(from an article by Kathy Galloway, ‘Hope in a time of war: a religious perspective on peacemaking’, Annual Public Lecture of the Movement for the Abolition of War, London, November 11th 2008)
and see also www.for.org.uk/files/hope_galloway.doc
The Japanese-American theologian Kosuke Koyama writes:
What is love if it remains invisible, inaudible, intangible. ‘Those who do not love a brother or sister whom they have seen, cannot love God whom they have not seen.’ The devastating poverty in which millions of children live is visible. Racism is visible. Machine guns are visible. Slums are visible. Starved bodies are visible. The gap between the rich and the poor is glaringly visible. Our response to these realities must be visible. Grace cannot function in a world of invisibility. Yet in our world, the rulers try to make invisible the alien, the orphan, the hungry and thirsty, the sick and imprisoned. This is violence. Their bodies must remain visible. There is a connection between invisibility and violence. People, because of the image of God they embody, must remain seen. Faith, hope and love are not vital except in what is seen. Religion seems to raise up the invisible and despise what is visible. But it is the 'see, hear, touch' gospel that can nurture the hope which is free from deception.1
Bearing witness is about more than just making violence visible. David Stevens, the Leader of the Corrymeela Community in Northern Ireland, writes, (Christians) are called to make this reconciliation visible – visible in terms of a quality of relationships, visible in terms of openness and hospitality. It is a visibility which serves the same purpose as Christ’s visibility, namely, to reveal God and God’s reconciling love. This is true holiness and is the ministry of reconciliation.2 Bearing witness is also about making reconciliation visible, about making alternatives visible.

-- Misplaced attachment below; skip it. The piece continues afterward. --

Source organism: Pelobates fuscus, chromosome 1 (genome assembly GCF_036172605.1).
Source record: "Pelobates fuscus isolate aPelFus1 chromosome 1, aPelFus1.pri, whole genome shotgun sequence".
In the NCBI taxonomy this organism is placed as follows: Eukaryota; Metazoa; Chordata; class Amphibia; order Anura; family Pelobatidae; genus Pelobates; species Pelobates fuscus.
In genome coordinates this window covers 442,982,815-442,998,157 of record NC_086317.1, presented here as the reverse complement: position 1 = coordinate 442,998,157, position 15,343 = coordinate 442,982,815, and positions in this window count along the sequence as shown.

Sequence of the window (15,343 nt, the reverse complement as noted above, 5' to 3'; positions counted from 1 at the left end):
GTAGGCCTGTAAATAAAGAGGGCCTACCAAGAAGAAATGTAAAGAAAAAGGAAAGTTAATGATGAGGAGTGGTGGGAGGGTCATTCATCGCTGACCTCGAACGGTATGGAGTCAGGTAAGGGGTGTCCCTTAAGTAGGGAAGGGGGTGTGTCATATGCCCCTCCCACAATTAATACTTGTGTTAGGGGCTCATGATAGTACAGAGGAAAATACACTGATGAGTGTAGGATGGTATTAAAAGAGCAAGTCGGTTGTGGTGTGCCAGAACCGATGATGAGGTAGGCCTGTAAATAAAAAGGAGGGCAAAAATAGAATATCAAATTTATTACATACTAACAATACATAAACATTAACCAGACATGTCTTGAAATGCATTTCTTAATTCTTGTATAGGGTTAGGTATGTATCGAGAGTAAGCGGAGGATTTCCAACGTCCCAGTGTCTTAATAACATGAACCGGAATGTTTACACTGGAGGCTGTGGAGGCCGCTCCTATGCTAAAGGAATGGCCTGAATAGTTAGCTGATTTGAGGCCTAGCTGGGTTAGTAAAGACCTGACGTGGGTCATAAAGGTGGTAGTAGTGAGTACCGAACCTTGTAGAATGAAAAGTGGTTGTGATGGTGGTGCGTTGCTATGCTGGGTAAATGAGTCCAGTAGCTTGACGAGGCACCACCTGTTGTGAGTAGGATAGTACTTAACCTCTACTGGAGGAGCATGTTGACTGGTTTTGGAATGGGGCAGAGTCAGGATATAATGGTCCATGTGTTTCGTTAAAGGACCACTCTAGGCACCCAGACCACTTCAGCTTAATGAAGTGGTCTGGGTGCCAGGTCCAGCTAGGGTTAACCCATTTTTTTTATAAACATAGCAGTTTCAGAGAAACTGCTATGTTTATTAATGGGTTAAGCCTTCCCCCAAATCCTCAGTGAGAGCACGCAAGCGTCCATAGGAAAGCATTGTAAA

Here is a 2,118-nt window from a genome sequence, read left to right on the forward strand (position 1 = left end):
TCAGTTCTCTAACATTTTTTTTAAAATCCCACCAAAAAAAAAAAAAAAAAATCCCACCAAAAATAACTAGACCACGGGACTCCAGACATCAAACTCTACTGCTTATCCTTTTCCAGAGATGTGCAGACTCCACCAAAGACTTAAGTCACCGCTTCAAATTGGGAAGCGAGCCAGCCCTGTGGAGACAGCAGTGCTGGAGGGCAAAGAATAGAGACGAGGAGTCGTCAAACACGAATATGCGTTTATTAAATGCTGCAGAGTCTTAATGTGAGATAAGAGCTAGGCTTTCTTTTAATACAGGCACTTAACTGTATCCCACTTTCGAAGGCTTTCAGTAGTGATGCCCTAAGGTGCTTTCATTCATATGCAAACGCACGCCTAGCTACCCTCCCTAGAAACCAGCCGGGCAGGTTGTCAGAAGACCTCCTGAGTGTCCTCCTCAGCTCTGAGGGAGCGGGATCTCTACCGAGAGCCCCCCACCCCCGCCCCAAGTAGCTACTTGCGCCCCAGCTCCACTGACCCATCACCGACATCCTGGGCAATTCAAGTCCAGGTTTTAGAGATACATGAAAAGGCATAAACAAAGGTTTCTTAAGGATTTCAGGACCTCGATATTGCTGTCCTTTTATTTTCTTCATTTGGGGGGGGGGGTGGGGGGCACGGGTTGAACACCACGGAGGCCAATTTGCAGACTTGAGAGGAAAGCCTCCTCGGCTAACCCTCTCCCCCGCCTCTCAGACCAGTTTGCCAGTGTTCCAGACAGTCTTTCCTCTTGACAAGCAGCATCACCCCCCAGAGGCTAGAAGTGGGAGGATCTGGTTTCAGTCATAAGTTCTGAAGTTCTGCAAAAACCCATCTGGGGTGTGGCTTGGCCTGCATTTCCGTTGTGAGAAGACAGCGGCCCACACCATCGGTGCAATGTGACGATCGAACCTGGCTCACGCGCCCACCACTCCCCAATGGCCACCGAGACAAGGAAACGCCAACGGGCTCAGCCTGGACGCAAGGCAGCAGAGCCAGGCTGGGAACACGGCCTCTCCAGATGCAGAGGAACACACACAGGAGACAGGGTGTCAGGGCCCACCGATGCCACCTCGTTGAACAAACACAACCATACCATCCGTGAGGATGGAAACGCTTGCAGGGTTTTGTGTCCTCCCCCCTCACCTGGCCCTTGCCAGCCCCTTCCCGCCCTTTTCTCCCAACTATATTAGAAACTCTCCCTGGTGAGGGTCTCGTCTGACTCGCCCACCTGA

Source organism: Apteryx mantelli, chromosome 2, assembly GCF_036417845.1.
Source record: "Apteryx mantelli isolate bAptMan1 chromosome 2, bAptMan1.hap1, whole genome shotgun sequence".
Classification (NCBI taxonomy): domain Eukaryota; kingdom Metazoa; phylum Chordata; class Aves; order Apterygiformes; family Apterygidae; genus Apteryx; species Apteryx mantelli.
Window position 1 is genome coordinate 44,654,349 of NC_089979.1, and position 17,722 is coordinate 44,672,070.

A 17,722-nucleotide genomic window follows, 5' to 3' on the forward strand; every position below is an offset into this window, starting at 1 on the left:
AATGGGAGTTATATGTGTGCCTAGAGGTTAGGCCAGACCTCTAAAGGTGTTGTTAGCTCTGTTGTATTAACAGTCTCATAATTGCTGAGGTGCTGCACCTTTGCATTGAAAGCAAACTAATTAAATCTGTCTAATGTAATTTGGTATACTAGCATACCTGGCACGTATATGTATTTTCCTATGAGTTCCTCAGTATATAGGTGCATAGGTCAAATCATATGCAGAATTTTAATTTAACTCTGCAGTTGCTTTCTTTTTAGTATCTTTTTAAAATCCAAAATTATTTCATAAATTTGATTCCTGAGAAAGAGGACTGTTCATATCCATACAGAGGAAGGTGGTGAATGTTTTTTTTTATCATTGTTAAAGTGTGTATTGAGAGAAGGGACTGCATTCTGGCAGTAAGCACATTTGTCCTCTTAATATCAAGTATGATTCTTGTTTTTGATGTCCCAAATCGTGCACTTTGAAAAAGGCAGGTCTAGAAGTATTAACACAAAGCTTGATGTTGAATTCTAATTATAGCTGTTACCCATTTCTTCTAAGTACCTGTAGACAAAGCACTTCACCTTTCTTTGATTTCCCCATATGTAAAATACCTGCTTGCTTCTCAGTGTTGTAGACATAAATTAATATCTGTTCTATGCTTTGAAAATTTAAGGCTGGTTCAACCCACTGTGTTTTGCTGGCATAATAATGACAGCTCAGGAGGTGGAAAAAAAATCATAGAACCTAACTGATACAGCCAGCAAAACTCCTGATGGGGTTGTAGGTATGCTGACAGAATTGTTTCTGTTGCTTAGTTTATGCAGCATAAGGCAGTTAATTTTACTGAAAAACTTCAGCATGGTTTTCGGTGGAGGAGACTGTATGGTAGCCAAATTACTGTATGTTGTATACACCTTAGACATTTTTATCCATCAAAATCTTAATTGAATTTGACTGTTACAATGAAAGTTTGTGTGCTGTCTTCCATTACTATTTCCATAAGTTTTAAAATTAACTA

The Truth and Reconciliation Commission,
April 1996, East London, South Africa
On the first day
after a few hours of testimony
the Archbishop wept.
He put his grey head
on the long table
of papers and protocols
and he wept.
and international cameramen
filmed his weeping,
his misted glasses,
his sobbing shoulders,
the call for a recess.
It doesn’t matter what you thought
of the Archbishop before or after,
of the settlement, the commission,
or what the anthropologists flying in
from less studied crimes and sorrows
said about his discourse,
or how many doctorates,
books and installations followed,
or even if you think this poem
There was a long table, starched purple vestment
and after a few hours of testimony,
the Archbishop, chair of the commission,
laid down his head, and wept.
That’s how it began.3
1. Kosuke Koyama, from an address given at WCC General Assembly, Harare, 1998.
2. David Stephens, from ‘The Land of Unlikeness: Explorations into Reconciliation', The Columba Press, Blackrock, Co. Dublin, 2004
3. Ingrid de Kok, from 'Terrestrial Things: Poems', Snailpress, Plumstead, South Africa, 2002.